Glauber entered Harvard at age 16, in 1941. He spent a few years at Los Alamos and in other research positions, but settled in at Harvard for good in 1952. He's now a grandfather of five, and last year won the Nobel Prize in physics for his 1963 work on the behavior of light. His findings contributed to numerous inventions, including laser instruments.
His drive to continue his research remains so great that he says he routinely works till 2 a.m. or 4 a.m.
A theoretical physicist, he doesn't have a lab or graduate students working with him, but he said his research would suffer profoundly if he wasn't surrounded by his colleagues, because science is such a collaborative effort.
"Anybody who works by himself is not very likely to have his views broadened," he said.
Glauber, who teaches a regular load for his department, one class per semester, said his students were "a real source of inspiration."
Lisa Eliana Gingold , a student in Glauber's fall freshman seminar, "The Atomic Nucleus on the World Stage," said it was meaningful to have a teacher who helped shape the history of the topic. She said he could discuss the latest issues in physics with ease.
Glauber said he wasn't concerned about occupying a slot that could be used to hire a younger professor, in part because Harvard's faculty has grown substantially in recent years.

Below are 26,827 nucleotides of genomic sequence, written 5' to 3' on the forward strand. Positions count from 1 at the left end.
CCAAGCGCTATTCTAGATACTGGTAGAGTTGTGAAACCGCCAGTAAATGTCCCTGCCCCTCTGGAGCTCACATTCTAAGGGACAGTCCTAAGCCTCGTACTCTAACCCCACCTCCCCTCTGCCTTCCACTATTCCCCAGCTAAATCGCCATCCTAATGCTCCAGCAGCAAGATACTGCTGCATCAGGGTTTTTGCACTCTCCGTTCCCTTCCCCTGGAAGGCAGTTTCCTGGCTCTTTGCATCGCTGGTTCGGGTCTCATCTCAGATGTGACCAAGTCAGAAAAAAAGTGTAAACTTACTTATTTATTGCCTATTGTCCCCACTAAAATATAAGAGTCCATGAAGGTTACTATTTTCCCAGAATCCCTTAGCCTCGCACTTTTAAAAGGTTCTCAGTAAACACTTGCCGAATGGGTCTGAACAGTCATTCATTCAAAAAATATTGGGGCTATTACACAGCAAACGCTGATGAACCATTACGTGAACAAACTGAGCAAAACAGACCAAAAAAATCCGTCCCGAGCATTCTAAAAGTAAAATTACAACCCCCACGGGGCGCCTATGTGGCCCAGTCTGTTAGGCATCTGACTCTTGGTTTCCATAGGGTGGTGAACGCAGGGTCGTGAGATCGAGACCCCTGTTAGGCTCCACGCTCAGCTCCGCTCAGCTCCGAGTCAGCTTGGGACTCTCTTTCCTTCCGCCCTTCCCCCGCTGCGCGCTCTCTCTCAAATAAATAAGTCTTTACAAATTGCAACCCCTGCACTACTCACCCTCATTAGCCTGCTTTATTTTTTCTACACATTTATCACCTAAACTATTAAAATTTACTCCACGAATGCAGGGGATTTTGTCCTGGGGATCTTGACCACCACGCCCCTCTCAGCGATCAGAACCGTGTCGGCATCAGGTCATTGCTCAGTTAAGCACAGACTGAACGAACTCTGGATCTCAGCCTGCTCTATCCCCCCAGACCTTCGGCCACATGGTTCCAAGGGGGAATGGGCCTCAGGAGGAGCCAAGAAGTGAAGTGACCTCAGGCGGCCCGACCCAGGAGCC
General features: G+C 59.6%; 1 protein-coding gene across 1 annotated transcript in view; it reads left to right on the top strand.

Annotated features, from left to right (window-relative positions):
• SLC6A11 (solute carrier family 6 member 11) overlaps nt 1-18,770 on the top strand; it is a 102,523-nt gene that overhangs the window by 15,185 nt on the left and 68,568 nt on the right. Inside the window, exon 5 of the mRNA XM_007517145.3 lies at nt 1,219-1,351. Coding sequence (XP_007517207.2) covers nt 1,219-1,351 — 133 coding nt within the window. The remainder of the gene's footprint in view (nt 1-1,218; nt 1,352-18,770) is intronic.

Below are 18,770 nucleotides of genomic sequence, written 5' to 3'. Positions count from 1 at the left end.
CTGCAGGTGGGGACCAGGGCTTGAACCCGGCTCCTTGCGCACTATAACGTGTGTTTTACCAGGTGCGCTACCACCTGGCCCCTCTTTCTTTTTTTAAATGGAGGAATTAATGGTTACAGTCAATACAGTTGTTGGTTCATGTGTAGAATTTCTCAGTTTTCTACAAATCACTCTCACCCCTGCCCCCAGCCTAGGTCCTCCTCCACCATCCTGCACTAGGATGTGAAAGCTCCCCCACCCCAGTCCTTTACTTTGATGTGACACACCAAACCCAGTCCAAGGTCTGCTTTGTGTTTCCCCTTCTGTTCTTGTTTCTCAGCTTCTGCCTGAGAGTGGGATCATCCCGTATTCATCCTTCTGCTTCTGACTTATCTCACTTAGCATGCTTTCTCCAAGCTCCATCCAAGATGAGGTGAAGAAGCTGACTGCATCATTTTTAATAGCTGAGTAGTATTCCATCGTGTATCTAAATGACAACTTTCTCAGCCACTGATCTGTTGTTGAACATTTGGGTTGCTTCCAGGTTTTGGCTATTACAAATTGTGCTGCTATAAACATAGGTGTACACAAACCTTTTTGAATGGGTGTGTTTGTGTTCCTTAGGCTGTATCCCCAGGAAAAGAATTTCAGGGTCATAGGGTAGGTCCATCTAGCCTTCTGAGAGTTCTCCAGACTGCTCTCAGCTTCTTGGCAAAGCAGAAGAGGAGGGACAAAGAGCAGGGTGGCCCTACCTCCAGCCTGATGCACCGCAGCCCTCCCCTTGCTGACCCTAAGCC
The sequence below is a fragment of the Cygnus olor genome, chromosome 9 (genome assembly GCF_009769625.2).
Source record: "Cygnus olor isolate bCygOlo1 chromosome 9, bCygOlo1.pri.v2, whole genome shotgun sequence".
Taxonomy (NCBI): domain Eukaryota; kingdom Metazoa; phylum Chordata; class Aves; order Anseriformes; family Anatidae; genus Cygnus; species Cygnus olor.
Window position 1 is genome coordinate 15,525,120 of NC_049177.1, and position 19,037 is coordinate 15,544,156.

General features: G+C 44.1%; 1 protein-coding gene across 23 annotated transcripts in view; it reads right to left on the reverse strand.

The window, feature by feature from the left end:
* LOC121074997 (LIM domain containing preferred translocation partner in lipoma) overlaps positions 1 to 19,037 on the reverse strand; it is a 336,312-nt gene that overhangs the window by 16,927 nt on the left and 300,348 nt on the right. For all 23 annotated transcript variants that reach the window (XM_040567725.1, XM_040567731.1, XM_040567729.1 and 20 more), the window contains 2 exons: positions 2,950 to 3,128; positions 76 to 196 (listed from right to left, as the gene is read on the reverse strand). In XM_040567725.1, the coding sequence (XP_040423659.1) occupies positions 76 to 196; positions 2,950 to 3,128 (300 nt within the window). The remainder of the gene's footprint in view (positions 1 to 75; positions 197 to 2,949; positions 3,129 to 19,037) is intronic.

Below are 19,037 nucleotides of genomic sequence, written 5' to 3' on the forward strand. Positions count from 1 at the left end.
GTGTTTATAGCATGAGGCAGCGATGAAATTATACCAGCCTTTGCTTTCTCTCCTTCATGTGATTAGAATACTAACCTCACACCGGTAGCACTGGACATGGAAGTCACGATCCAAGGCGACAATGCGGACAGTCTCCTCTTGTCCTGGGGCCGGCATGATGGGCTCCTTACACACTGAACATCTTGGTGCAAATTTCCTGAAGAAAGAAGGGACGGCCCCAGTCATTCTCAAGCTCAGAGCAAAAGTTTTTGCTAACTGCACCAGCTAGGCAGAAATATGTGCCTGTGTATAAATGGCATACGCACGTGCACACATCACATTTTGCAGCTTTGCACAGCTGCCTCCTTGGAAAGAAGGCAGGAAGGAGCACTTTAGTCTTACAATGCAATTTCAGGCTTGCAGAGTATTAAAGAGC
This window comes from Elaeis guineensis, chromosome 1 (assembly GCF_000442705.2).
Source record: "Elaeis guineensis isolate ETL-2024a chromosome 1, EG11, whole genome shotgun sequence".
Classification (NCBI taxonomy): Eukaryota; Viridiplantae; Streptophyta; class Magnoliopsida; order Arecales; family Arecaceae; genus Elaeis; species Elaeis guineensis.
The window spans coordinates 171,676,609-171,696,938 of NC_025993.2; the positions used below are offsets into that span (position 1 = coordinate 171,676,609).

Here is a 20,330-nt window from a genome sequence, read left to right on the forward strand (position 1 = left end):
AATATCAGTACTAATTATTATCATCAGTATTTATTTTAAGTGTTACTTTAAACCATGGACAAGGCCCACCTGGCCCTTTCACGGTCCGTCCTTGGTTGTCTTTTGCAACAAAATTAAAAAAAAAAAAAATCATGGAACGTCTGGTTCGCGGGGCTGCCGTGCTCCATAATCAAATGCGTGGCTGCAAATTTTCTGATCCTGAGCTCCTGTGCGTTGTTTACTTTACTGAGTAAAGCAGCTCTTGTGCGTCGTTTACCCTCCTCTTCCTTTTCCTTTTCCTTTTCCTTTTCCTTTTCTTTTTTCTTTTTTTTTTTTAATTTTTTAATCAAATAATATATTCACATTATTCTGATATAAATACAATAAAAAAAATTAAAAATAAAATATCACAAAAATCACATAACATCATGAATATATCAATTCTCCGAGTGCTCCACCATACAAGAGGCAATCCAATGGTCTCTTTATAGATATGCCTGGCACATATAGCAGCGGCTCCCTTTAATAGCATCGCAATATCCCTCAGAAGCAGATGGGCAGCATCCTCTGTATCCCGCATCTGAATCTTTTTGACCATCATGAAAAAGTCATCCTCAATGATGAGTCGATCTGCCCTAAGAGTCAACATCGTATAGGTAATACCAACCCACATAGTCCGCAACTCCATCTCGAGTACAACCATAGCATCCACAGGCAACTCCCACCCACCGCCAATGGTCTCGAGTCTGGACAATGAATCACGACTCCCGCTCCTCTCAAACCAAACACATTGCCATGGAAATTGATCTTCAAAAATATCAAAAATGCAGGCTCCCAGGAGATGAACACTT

William C. Kirby , who stepped down as Harvard's arts and sciences dean last summer, raised the issue several times in letters to the faculty. Kirby, who is still on the Harvard faculty, told colleagues that improving gender diversity of the faculty requires bringing in more younger professors.
"Every university is concerned about their capacity to bring in good young talent early in their careers in sufficient numbers," he said in an interview.
Other researchers say that the lengthening careers of older faculty makes it harder for younger scholars to build their careers because fewer positions are available. Scientists are the least likely to retire because most can't do research without their university-based labs, said several professors.
The slower pace of retirements in the sciences is one of the reasons that young scientists are spending more years in low-paid postdoctoral fellowships and the average age for a scientist to get his or her first major research grants from the National Institutes of Health has risen from 37 to 42 in the last 25 years.
A few schools have tried various policies to encourage faculty to retire, but it's not clear how well they work. Columbia University offers generous financial incentives, yet 9.5 percent of its tenured faculty this year is over 70 .
Harvard Business School officials could not provide data on the age of their faculty, but say the business school's retirement incentives work . While they relinquish their faculty slot, retiring faculty get access to a suite of offices with secretarial help, and access to travel and research funds.
Those who retire in their mid-60s are eligible for some compensation to make up for lost income. Professors can be rehired on renewable one-year contracts.
Dwight B. Crane, 69, retired 1 1/2 years ago. He teaches half-time and uses the rest of his time for a consulting practice and golfing vacations with his wife.
Crane said he wanted to retire while he had enough energy for other projects. And, he said, "I didn't want people to wonder why I was still here . . . . No matter what your profession is, when you get older you begin to lose a step."
Marcella Bombardieri can be reached at bombardieri @globe.com.